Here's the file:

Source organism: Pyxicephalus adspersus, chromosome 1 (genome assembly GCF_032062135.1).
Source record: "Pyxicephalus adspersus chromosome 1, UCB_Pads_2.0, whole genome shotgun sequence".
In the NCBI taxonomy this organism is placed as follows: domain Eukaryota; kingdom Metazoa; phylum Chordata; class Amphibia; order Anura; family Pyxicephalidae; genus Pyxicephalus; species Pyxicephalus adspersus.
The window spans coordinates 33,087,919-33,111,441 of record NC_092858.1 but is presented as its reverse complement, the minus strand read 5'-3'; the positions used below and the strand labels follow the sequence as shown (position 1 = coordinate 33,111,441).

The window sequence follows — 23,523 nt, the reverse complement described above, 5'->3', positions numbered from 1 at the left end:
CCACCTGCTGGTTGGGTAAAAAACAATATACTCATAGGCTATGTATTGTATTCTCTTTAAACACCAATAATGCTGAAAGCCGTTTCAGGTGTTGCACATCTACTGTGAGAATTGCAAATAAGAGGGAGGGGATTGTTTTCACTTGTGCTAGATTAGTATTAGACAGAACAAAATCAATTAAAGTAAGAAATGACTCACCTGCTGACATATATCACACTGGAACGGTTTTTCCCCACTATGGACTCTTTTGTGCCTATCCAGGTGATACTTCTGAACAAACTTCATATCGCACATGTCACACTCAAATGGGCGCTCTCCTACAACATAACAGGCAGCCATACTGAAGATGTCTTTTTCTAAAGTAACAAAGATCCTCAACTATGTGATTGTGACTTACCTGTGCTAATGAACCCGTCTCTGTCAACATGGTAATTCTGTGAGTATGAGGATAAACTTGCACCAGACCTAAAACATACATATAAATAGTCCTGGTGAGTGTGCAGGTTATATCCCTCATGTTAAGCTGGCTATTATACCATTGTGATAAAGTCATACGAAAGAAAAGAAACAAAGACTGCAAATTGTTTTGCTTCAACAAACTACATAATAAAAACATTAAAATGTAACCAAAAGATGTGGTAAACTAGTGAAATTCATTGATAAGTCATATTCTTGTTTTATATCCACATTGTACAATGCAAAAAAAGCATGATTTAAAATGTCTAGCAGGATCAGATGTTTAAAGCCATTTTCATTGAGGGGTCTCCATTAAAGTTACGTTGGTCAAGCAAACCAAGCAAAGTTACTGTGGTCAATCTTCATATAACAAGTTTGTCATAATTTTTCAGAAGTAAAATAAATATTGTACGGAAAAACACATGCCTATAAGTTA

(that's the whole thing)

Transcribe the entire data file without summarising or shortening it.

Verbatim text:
Source organism: Pyxicephalus adspersus, chromosome 1 (genome assembly GCF_032062135.1).
Source record: "Pyxicephalus adspersus chromosome 1, UCB_Pads_2.0, whole genome shotgun sequence".
In the NCBI taxonomy this organism is placed as follows: domain Eukaryota; kingdom Metazoa; phylum Chordata; class Amphibia; order Anura; family Pyxicephalidae; genus Pyxicephalus; species Pyxicephalus adspersus.
The window spans coordinates 33,087,919-33,111,441 of record NC_092858.1 but is presented as its reverse complement, the minus strand read 5'-3'; the positions used below and the strand labels follow the sequence as shown (position 1 = coordinate 33,111,441).

The window sequence follows — 23,523 nt, the reverse complement described above, 5'->3', positions numbered from 1 at the left end:
CCACCTGCTGGTTGGGTAAAAAACAATATACTCATAGGCTATGTATTGTATTCTCTTTAAACACCAATAATGCTGAAAGCCGTTTCAGGTGTTGCACATCTACTGTGAGAATTGCAAATAAGAGGGAGGGGATTGTTTTCACTTGTGCTAGATTAGTATTAGACAGAACAAAATCAATTAAAGTAAGAAATGACTCACCTGCTGACATATATCACACTGGAACGGTTTTTCCCCACTATGGACTCTTTTGTGCCTATCCAGGTGATACTTCTGAACAAACTTCATATCGCACATGTCACACTCAAATGGGCGCTCTCCTACAACATAACAGGCAGCCATACTGAAGATGTCTTTTTCTAAAGTAACAAAGATCCTCAACTATGTGATTGTGACTTACCTGTGCTAATGAACCCGTCTCTGTCAACATGGTAATTCTGTGAGTATGAGGATAAACTTGCACCAGACCTAAAACATACATATAAATAGTCCTGGTGAGTGTGCAGGTTATATCCCTCATGTTAAGCTGGCTATTATACCATTGTGATAAAGTCATACGAAAGAAAAGAAACAAAGACTGCAAATTGTTTTGCTTCAACAAACTACATAATAAAAACATTAAAATGTAACCAAAAGATGTGGTAAACTAGTGAAATTCATTGATAAGTCATATTCTTGTTTTATATCCACATTGTACAATGCAAAAAAAGCATGATTTAAAATGTCTAGCAGGATCAGATGTTTAAAGCCATTTTCATTGAGGGGTCTCCATTAAAGTTACGTTGGTCAAGCAAACCAAGCAAAGTTACTGTGGTCAATCTTCATATAACAAGTTTGTCATAATTTTTCAGAAGTAAAATAAATATTGTACGGAAAAACACATGCCTATAAGTTA